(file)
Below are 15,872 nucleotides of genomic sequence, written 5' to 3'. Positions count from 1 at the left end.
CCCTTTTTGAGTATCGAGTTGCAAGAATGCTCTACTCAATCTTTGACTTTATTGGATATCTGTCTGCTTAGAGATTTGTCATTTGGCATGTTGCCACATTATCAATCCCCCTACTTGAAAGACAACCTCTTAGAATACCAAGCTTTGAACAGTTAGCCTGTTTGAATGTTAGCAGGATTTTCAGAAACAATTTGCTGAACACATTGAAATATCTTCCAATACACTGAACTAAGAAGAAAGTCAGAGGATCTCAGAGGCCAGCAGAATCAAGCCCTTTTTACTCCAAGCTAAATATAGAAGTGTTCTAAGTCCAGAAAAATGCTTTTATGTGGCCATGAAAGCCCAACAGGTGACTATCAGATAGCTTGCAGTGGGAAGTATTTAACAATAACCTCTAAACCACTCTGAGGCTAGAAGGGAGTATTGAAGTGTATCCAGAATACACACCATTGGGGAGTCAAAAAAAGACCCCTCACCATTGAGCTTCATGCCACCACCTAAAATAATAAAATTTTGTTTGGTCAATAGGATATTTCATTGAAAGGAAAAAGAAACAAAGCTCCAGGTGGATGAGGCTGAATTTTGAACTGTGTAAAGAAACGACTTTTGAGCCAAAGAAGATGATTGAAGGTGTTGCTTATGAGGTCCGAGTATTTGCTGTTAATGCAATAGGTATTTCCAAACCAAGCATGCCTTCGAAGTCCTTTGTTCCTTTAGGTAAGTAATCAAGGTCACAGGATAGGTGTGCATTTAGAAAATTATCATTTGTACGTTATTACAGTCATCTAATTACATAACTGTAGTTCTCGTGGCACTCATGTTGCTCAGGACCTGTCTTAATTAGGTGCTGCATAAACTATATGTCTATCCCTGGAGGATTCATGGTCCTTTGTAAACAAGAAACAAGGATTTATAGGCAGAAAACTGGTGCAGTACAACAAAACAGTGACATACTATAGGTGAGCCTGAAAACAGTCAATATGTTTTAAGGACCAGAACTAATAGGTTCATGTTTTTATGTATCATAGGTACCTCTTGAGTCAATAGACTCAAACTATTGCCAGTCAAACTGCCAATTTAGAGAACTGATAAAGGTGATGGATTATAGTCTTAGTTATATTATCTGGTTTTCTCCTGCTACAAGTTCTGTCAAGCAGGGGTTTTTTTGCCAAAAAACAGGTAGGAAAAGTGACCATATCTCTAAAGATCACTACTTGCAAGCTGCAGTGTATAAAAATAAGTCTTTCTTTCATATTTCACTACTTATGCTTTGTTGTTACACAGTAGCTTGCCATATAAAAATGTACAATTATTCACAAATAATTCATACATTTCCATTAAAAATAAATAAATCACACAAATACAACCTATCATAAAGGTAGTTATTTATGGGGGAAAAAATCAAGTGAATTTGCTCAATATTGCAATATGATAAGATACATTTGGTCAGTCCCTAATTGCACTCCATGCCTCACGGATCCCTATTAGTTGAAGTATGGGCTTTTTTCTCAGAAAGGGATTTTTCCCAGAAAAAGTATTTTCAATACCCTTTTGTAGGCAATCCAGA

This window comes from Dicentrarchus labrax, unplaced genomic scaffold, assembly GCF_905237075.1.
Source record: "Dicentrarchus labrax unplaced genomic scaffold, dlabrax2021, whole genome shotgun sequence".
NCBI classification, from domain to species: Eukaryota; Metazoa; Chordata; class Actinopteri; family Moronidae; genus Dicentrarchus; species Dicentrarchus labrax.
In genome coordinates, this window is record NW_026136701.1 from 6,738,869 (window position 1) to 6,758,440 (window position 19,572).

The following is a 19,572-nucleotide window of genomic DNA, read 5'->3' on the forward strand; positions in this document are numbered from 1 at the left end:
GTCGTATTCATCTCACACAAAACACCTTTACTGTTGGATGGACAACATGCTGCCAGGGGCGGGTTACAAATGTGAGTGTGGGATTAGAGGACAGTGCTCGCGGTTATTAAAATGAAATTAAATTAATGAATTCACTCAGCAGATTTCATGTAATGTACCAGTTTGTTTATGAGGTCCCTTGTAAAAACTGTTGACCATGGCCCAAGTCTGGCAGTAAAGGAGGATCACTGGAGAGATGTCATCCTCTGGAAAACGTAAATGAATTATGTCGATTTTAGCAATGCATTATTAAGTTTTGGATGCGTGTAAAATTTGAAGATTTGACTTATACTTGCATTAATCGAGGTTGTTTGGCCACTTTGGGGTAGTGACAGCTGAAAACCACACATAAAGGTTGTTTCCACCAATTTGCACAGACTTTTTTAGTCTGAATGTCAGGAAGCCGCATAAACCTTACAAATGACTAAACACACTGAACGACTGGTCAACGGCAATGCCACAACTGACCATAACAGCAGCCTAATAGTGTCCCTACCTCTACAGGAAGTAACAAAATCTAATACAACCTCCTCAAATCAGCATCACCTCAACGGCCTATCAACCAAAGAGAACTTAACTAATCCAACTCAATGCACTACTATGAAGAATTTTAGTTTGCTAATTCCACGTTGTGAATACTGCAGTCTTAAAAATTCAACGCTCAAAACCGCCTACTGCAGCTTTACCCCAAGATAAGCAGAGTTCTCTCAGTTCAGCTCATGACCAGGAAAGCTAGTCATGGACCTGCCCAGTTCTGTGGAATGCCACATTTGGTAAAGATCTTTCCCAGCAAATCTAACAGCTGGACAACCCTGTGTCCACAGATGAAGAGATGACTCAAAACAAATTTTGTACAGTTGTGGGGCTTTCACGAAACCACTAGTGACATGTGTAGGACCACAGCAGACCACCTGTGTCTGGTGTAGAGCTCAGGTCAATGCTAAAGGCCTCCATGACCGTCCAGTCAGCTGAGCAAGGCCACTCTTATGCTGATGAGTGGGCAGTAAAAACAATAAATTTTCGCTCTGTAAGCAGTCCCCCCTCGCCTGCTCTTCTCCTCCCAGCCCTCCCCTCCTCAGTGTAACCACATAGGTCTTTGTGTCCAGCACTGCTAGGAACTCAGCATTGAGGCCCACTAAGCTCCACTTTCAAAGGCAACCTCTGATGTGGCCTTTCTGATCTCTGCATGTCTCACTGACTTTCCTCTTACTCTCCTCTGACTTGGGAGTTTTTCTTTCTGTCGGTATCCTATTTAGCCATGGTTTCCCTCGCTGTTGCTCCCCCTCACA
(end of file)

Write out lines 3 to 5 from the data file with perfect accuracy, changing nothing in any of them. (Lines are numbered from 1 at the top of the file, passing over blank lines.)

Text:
This window comes from Dicentrarchus labrax, unplaced genomic scaffold, assembly GCF_905237075.1.
Source record: "Dicentrarchus labrax unplaced genomic scaffold, dlabrax2021, whole genome shotgun sequence".
NCBI classification, from domain to species: Eukaryota; Metazoa; Chordata; class Actinopteri; family Moronidae; genus Dicentrarchus; species Dicentrarchus labrax.